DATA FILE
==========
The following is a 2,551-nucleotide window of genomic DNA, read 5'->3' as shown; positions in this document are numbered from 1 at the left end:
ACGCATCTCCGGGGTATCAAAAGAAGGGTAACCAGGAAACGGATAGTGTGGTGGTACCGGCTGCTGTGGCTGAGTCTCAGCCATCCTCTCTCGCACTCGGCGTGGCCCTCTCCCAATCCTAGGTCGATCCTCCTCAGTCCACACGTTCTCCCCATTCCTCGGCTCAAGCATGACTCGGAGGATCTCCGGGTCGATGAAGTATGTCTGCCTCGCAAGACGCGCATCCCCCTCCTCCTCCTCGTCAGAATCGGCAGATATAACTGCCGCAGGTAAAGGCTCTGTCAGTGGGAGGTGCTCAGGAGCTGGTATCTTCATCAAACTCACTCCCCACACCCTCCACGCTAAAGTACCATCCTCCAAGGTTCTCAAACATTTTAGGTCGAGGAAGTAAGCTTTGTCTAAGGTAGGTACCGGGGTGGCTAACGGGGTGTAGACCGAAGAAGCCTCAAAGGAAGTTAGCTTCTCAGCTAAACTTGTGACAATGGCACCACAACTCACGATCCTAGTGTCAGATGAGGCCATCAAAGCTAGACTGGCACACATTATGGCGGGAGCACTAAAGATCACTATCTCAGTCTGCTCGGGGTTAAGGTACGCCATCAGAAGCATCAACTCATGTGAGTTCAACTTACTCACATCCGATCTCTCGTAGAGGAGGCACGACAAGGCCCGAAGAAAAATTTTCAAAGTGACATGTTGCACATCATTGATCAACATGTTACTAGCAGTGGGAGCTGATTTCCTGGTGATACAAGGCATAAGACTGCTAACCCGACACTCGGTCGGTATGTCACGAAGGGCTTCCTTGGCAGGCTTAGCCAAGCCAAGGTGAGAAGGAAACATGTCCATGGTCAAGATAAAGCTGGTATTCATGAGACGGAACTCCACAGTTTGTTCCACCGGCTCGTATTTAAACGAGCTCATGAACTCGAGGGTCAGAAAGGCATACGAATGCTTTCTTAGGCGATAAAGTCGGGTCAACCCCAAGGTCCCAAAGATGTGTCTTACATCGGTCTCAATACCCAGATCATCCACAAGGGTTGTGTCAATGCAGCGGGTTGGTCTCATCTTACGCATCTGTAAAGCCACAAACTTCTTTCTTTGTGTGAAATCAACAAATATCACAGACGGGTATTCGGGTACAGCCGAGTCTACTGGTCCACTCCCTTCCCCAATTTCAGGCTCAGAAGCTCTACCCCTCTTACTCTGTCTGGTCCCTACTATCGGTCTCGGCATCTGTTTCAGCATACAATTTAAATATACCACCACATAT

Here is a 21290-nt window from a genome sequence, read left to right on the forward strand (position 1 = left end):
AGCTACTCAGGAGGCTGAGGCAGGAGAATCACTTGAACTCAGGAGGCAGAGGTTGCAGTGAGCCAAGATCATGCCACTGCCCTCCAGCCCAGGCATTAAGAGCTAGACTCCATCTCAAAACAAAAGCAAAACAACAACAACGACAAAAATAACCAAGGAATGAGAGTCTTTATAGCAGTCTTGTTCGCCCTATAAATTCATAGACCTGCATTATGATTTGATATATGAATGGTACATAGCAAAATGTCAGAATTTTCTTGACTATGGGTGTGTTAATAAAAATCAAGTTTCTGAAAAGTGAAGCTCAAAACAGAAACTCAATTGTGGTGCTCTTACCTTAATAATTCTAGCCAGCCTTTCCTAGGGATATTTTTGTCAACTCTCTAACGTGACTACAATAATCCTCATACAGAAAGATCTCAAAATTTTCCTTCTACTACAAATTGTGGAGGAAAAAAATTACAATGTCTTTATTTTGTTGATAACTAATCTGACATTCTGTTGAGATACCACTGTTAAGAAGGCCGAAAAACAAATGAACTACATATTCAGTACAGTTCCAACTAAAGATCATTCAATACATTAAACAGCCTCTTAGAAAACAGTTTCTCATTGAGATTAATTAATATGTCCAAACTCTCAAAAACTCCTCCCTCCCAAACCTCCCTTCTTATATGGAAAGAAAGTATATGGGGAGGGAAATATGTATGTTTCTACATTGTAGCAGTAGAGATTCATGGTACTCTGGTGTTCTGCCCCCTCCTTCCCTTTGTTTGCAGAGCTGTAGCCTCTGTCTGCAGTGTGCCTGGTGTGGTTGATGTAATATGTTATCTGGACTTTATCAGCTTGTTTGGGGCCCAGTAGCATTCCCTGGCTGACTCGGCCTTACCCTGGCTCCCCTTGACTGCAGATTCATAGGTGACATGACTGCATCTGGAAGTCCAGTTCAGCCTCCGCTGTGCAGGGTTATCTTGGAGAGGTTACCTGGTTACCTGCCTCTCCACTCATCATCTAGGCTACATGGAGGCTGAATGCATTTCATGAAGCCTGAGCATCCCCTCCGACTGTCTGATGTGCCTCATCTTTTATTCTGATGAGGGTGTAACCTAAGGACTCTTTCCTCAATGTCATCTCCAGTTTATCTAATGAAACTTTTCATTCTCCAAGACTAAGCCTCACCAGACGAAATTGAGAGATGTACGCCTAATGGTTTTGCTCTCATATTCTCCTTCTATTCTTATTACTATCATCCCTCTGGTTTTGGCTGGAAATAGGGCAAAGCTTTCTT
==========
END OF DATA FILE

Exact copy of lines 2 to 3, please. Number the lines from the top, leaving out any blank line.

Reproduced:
ACGCATCTCCGGGGTATCAAAAGAAGGGTAACCAGGAAACGGATAGTGTGGTGGTACCGGCTGCTGTGGCTGAGTCTCAGCCATCCTCTCTCGCACTCGGCGTGGCCCTCTCCCAATCCTAGGTCGATCCTCCTCAGTCCACACGTTCTCCCCATTCCTCGGCTCAAGCATGACTCGGAGGATCTCCGGGTCGATGAAGTATGTCTGCCTCGCAAGACGCGCATCCCCCTCCTCCTCCTCGTCAGAATCGGCAGATATAACTGCCGCAGGTAAAGGCTCTGTCAGTGGGAGGTGCTCAGGAGCTGGTATCTTCATCAAACTCACTCCCCACACCCTCCACGCTAAAGTACCATCCTCCAAGGTTCTCAAACATTTTAGGTCGAGGAAGTAAGCTTTGTCTAAGGTAGGTACCGGGGTGGCTAACGGGGTGTAGACCGAAGAAGCCTCAAAGGAAGTTAGCTTCTCAGCTAAACTTGTGACAATGGCACCACAACTCACGATCCTAGTGTCAGATGAGGCCATCAAAGCTAGACTGGCACACATTATGGCGGGAGCACTAAAGATCACTATCTCAGTCTGCTCGGGGTTAAGGTACGCCATCAGAAGCATCAACTCATGTGAGTTCAACTTACTCACATCCGATCTCTCGTAGAGGAGGCACGACAAGGCCCGAAGAAAAATTTTCAAAGTGACATGTTGCACATCATTGATCAACATGTTACTAGCAGTGGGAGCTGATTTCCTGGTGATACAAGGCATAAGACTGCTAACCCGACACTCGGTCGGTATGTCACGAAGGGCTTCCTTGGCAGGCTTAGCCAAGCCAAGGTGAGAAGGAAACATGTCCATGGTCAAGATAAAGCTGGTATTCATGAGACGGAACTCCACAGTTTGTTCCACCGGCTCGTATTTAAACGAGCTCATGAACTCGAGGGTCAGAAAGGCATACGAATGCTTTCTTAGGCGATAAAGTCGGGTCAACCCCAAGGTCCCAAAGATGTGTCTTACATCGGTCTCAATACCCAGATCATCCACAAGGGTTGTGTCAATGCAGCGGGTTGGTCTCATCTTACGCATCTGTAAAGCCACAAACTTCTTTCTTTGTGTGAAATCAACAAATATCACAGACGGGTATTCGGGTACAGCCGAGTCTACTGGTCCACTCCCTTCCCCAATTTCAGGCTCAGAAGCTCTACCCCTCTTACTCTGTCTGGTCCCTACTATCGGTCTCGGCATCTGTTTCAGCATACAATTTAAATATACCACCACATAT

Here is a 21290-nt window from a genome sequence, read left to right on the forward strand (position 1 = left end):